Berna Anat: Dishing the Dirt on the Crazy Life of a Digital Nomad
Berna Anat is hilariously real.
In January 2018 she grabbed a bag-pack and set out with her boyfriend to embark on a whirlwind worldwide adventure. They have been travelling ever since. Currently they have set up home in Taiwan and as for where they’ll travel next, who knows? That is the wonder of Berna and Peter’s lives right now.
She has gained over 8,000 followers on Instagram, many of whom love her for her candour, humour and honestly. This girl is not afraid to get weird, she is not afraid to be honest and she doesn’t shy away from being real about the life of a digital nomad.
What can you expect if you start to follow Berna and Peter on their journey? A whole lot of love, financial transparency on how they fund their lives, brutally honest financial advice, silliness, long witty captions, interesting blog posts and unpredictable photos that will make you laugh until your sides hurt.
Berna is what we need in today’s world of people pretending their lives are perfect and easy and they don’t have to budget their travel expenses to a T.
Luckily for us Berna is dishing the dirt on the unpredictable and wonderful craziness your life takes on when you decide to become a digital nomad.
Tell us a bit about your background?
I’m a Filipina-American born and raised in San Francisco, but the first thing that strikes a lot of people is that I “don’t look Filipina.” I like that my big hair and dark skin forcibly reminds folks that, contrary to the lies that racial stereotyping tells us, humans come in every shape, shade and hair volume level. It’s literally science. I grew up dreaming of becoming the editor-in-chief of a teen magazine, but then I actually worked at a teen magazine and, wow. Hard pass. So I jumped into a career of teen empowerment instead.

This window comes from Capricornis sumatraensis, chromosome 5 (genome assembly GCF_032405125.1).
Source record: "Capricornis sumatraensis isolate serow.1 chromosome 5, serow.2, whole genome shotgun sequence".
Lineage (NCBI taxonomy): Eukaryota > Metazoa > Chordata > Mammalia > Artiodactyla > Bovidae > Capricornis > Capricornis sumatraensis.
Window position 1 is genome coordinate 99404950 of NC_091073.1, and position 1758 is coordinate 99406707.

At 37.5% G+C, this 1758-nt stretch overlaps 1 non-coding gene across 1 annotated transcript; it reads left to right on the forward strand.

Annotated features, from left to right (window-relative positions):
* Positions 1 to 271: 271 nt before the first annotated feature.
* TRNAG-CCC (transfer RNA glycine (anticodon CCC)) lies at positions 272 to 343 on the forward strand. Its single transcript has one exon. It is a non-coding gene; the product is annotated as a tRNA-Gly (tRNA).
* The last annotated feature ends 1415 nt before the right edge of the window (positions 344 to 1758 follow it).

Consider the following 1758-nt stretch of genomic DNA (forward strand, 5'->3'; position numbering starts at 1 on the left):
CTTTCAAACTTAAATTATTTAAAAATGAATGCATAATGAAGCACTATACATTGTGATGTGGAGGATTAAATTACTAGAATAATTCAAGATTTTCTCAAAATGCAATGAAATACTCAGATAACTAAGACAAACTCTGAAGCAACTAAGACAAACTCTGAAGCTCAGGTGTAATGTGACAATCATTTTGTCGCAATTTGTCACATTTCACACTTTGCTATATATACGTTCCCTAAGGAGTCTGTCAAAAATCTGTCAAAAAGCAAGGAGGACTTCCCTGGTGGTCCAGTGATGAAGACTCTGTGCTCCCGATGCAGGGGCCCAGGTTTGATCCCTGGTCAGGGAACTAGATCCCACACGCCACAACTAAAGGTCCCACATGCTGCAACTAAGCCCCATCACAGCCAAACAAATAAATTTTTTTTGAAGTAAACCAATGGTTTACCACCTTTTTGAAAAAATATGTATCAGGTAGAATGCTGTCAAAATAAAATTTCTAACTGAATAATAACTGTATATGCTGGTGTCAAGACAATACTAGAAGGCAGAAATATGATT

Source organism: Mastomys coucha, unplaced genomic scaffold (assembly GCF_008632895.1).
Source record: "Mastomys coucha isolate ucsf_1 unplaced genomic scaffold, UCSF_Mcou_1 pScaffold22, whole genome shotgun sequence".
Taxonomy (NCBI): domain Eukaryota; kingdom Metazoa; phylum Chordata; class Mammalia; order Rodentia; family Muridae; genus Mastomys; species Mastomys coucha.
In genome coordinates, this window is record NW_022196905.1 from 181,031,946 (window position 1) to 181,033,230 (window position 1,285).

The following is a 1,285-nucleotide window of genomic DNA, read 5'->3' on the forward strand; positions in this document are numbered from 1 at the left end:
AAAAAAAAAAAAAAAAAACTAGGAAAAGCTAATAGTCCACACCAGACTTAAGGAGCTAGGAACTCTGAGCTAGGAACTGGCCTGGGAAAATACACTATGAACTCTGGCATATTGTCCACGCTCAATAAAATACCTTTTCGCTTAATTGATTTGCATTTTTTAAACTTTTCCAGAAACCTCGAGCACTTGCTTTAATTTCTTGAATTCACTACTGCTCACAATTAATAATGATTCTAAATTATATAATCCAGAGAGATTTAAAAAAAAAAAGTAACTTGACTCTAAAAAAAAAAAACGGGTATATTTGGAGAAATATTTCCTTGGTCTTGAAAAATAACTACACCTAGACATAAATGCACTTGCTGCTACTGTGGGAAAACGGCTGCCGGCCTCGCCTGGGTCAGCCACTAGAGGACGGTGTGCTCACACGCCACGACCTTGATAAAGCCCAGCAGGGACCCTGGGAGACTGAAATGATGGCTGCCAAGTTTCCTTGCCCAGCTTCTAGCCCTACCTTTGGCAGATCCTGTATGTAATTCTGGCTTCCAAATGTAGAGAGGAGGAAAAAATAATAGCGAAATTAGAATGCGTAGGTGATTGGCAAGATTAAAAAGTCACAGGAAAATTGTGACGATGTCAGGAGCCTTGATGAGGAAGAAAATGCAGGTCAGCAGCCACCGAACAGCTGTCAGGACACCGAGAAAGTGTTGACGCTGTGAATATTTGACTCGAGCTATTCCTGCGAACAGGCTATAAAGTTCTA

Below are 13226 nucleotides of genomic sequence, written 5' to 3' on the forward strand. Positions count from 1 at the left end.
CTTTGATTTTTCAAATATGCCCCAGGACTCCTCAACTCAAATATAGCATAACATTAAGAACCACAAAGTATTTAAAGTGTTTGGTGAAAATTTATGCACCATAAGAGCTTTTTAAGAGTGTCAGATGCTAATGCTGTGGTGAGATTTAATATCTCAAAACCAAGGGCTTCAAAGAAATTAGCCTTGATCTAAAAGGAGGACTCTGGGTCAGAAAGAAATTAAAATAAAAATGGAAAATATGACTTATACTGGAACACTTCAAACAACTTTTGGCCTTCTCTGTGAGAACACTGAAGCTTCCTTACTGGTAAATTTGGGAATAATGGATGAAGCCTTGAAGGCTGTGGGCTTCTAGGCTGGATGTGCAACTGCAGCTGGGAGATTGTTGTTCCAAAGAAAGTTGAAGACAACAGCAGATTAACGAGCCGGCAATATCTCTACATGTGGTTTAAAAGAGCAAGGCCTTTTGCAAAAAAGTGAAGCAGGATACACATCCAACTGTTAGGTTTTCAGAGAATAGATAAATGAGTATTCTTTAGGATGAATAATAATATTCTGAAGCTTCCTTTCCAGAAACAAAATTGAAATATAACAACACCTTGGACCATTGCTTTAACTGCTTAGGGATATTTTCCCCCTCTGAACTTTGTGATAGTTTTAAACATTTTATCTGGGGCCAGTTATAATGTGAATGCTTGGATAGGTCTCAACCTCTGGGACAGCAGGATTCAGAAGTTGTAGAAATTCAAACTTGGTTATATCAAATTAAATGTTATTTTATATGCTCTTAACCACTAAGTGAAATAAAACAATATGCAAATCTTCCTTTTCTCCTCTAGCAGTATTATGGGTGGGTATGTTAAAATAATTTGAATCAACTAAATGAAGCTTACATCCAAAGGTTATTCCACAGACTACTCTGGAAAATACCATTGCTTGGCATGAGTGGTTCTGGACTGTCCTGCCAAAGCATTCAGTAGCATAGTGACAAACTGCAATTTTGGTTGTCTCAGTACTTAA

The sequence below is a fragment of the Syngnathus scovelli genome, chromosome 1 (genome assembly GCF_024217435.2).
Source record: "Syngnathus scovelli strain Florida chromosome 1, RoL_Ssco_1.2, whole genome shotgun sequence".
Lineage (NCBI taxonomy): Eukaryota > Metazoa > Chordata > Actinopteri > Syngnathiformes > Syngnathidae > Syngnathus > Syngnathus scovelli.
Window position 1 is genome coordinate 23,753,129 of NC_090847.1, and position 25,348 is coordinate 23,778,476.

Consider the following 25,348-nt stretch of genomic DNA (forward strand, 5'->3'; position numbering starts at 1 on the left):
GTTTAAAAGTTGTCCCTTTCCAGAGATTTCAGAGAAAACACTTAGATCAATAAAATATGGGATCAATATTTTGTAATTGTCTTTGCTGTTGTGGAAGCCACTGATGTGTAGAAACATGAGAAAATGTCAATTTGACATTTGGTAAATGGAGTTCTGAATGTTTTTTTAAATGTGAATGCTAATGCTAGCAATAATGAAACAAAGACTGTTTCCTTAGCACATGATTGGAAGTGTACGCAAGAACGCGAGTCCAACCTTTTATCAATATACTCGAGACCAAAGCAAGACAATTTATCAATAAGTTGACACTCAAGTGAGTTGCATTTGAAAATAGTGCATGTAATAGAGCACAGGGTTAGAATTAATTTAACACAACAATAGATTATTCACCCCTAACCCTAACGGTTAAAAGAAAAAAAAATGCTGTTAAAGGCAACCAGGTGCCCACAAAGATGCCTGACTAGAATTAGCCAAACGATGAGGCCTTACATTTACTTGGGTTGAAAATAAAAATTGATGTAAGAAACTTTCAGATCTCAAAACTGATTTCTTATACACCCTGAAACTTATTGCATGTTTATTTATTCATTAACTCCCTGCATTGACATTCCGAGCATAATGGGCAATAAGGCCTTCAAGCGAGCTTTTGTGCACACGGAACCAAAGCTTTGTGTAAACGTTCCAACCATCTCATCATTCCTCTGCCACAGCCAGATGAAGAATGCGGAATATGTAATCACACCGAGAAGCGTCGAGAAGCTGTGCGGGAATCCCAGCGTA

My heart loves non-profit youth programming work, but my brain loves digital media, and I’ve been lucky to do a bit of both with freelance video production and writing. Just before my big leap into the nomad world, I was the Teen Community Lead at Instagram, which basically means I got to crawl through and understand the incredibly creative youth communities that use Instagram — and, as a side effect, I was sort of resident Teen Speak Translator for the company.
Why did you decide to travel and how are you supporting yourself financially?
I figured out quite young that working until you’re too old to enjoy your freedom seemed like a shitty idea. And having traveled and studied abroad a decent amount, I knew that the way we do life in the US was not the only way to do life. (And that that mindset is exactly what got us into our current political predicament, but I DIGRESS.) I was hungry to see what other excellent, righteous, mind-blowing lives people led outside of our bubbles.